At that point I had been out couch-crashing, shelter-crashing – trying to date. One’s dating life becomes kind of a little murky when you’re dating just to have somewhere to live. And I just, you know, felt lost in the idea [of] protecting people. It was transformational for me. And I felt in these times that we live in where things are so very polarized: between right and left; Black and white; straight and gay, what have you, that this is a good lesson for people to learn that you only matter because you have a responsibility to protect those who are different from you. We’re all interconnected. And I learned that lesson in a very unlikely place. But I’m grateful for it, nonetheless.
What have you been most surprised about since releasing this story out into the world?
All of it, all of it is a surprise. It took this movie about 5 years to get produced from the time that I wrote the first draft of it. And by that point, I was just happy that somebody wanted to make it. And then when it got towards the finish line, and I saw how excited A24 was about the film, that was a surprise to me, because I didn’t expect any of that to happen. I was prepared to make this movie, go wherever, whatever festival would take it, and then get on and make my next movie, and maybe it’d be like four or five movies before I got the type of attention this movie is getting. So that’s a surprise.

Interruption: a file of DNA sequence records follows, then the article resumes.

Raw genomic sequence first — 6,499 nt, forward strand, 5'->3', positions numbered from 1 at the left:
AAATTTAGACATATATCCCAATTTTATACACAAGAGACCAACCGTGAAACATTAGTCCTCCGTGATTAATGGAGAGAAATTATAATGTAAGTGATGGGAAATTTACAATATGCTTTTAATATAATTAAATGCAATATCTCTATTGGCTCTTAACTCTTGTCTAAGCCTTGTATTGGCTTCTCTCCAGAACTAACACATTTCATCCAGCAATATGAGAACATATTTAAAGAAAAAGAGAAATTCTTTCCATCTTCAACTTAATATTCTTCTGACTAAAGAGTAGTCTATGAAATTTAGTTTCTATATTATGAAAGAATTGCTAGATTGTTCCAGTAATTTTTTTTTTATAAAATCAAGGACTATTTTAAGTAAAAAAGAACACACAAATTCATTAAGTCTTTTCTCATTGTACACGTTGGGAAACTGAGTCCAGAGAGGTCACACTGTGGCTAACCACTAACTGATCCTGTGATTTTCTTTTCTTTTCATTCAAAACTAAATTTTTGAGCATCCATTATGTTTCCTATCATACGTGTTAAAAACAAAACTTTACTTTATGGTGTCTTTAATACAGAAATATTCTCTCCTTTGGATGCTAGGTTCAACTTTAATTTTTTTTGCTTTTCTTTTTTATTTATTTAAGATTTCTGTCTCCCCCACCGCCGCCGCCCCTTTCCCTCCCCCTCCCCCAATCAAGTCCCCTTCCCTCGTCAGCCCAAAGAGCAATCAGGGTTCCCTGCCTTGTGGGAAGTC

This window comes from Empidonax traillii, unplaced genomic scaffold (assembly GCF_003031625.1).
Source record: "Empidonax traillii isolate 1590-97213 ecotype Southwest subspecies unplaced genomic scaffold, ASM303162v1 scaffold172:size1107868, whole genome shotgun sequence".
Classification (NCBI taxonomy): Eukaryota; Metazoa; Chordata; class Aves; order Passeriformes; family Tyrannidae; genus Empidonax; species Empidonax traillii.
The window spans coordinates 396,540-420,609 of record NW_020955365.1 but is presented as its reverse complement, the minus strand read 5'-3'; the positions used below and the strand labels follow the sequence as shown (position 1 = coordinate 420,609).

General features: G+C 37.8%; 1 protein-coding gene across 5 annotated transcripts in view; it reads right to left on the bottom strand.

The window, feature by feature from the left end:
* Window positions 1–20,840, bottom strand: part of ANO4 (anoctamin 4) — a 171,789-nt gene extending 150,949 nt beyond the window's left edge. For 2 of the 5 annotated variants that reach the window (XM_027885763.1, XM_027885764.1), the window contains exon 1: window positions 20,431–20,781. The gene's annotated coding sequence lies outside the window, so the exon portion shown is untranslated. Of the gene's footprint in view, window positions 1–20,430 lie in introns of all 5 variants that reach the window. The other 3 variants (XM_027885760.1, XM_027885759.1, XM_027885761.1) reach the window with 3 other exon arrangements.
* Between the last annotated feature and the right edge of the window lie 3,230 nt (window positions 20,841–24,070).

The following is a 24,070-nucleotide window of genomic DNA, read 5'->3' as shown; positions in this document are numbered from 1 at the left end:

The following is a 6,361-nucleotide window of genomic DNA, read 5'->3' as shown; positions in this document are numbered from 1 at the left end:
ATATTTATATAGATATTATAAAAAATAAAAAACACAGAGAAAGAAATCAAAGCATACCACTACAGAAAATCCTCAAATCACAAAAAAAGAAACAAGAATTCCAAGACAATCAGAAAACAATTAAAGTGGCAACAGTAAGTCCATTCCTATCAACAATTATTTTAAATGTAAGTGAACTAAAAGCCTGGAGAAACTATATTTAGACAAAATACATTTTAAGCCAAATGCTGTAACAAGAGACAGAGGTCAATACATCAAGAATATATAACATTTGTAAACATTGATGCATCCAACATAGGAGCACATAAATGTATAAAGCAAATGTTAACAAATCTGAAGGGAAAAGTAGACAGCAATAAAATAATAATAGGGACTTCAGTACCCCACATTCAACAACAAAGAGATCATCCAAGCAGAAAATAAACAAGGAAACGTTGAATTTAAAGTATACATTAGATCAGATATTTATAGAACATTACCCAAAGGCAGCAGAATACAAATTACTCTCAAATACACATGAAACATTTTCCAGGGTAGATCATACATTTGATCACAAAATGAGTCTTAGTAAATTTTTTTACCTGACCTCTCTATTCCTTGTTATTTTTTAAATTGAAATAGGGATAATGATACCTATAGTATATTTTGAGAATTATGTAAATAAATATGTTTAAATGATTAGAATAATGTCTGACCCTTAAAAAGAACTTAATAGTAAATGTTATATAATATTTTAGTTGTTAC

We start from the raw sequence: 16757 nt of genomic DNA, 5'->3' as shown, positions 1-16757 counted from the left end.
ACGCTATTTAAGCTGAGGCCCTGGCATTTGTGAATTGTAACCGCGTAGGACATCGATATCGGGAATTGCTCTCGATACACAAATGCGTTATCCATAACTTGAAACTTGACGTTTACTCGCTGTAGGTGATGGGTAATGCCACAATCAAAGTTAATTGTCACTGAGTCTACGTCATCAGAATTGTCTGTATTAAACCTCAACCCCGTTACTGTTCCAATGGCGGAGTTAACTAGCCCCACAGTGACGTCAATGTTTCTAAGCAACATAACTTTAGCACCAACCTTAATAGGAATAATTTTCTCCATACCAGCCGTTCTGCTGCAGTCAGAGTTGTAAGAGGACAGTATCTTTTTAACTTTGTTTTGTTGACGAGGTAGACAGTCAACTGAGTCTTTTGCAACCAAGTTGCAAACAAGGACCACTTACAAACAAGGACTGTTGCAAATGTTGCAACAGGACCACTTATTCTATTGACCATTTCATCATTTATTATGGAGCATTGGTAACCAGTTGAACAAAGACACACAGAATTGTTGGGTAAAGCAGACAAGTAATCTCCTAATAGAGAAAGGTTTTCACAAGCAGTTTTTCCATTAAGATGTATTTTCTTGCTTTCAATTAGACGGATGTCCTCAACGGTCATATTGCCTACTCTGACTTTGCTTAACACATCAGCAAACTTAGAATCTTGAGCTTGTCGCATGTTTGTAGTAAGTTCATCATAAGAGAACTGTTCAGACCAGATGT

And then it was also a surprise in terms of my career where it’s helped me to land. And the fact of the matter is, as awkward as it is to say out loud, the film has been mentioned in the same breath as work by Steven Spielberg and Sarah Polley and Gina Prince-Bythewood. Gina Prince-Bythewood is like one of my cinema heroes with Love and Basketball. [Watching that movie] was one of the few things I could do with my mom that we had peace with. So, the movie was a big part of my life. So, I’m surprised by a lot of it, and I’m grateful for it all.